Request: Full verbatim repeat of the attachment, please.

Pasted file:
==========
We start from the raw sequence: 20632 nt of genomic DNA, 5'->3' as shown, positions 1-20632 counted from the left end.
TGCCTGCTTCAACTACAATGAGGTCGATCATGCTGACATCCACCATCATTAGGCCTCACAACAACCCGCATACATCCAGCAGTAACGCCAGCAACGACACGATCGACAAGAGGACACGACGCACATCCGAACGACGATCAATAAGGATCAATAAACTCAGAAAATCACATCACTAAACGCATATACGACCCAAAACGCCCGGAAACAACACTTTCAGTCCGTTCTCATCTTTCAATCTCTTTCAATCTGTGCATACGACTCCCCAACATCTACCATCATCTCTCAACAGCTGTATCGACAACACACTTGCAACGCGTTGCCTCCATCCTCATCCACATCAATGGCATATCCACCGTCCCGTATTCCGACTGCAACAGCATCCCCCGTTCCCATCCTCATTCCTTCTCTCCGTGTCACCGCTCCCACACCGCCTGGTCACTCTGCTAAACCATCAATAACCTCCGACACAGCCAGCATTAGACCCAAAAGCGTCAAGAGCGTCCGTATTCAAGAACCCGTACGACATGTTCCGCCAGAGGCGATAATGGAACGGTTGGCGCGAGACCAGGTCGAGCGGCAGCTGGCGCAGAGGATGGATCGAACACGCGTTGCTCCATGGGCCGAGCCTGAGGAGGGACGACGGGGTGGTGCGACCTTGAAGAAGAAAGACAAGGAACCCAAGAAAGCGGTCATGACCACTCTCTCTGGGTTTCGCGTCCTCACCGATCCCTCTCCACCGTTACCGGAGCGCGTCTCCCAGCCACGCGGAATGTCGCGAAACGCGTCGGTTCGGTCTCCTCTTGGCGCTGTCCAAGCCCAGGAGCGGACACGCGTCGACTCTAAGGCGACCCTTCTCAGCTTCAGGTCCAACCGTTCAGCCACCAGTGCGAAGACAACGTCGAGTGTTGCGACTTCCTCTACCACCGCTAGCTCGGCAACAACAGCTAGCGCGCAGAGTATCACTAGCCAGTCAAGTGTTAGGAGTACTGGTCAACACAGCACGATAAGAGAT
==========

We start from the raw sequence: 20632 nt of genomic DNA, 5'->3' as shown, positions 1-20632 counted from the left end.
TGCCTGCTTCAACTACAATGAGGTCGATCATGCTGACATCCACCATCATTAGGCCTCACAACAACCCGCATACATCCAGCAGTAACGCCAGCAACGACACGATCGACAAGAGGACACGACGCACATCCGAACGACGATCAATAAGGATCAATAAACTCAGAAAATCACATCACTAAACGCATATACGACCCAAAACGCCCGGAAACAACACTTTCAGTCCGTTCTCATCTTTCAATCTCTTTCAATCTGTGCATACGACTCCCCAACATCTACCATCATCTCTCAACAGCTGTATCGACAACACACTTGCAACGCGTTGCCTCCATCCTCATCCACATCAATGGCATATCCACCGTCCCGTATTCCGACTGCAACAGCATCCCCCGTTCCCATCCTCATTCCTTCTCTCCGTGTCACCGCTCCCACACCGCCTGGTCACTCTGCTAAACCATCAATAACCTCCGACACAGCCAGCATTAGACCCAAAAGCGTCAAGAGCGTCCGTATTCAAGAACCCGTACGACATGTTCCGCCAGAGGCGATAATGGAACGGTTGGCGCGAGACCAGGTCGAGCGGCAGCTGGCGCAGAGGATGGATCGAACACGCGTTGCTCCATGGGCCGAGCCTGAGGAGGGACGACGGGGTGGTGCGACCTTGAAGAAGAAAGACAAGGAACCCAAGAAAGCGGTCATGACCACTCTCTCTGGGTTTCGCGTCCTCACCGATCCCTCTCCACCGTTACCGGAGCGCGTCTCCCAGCCACGCGGAATGTCGCGAAACGCGTCGGTTCGGTCTCCTCTTGGCGCTGTCCAAGCCCAGGAGCGGACACGCGTCGACTCTAAGGCGACCCTTCTCAGCTTCAGGTCCAACCGTTCAGCCACCAGTGCGAAGACAACGTCGAGTGTTGCGACTTCCTCTACCACCGCTAGCTCGGCAACAACAGCTAGCGCGCAGAGTATCACTAGCCAGTCAAGTGTTAGGAGTACTGGTCAACACAGCACGATAAGAGAT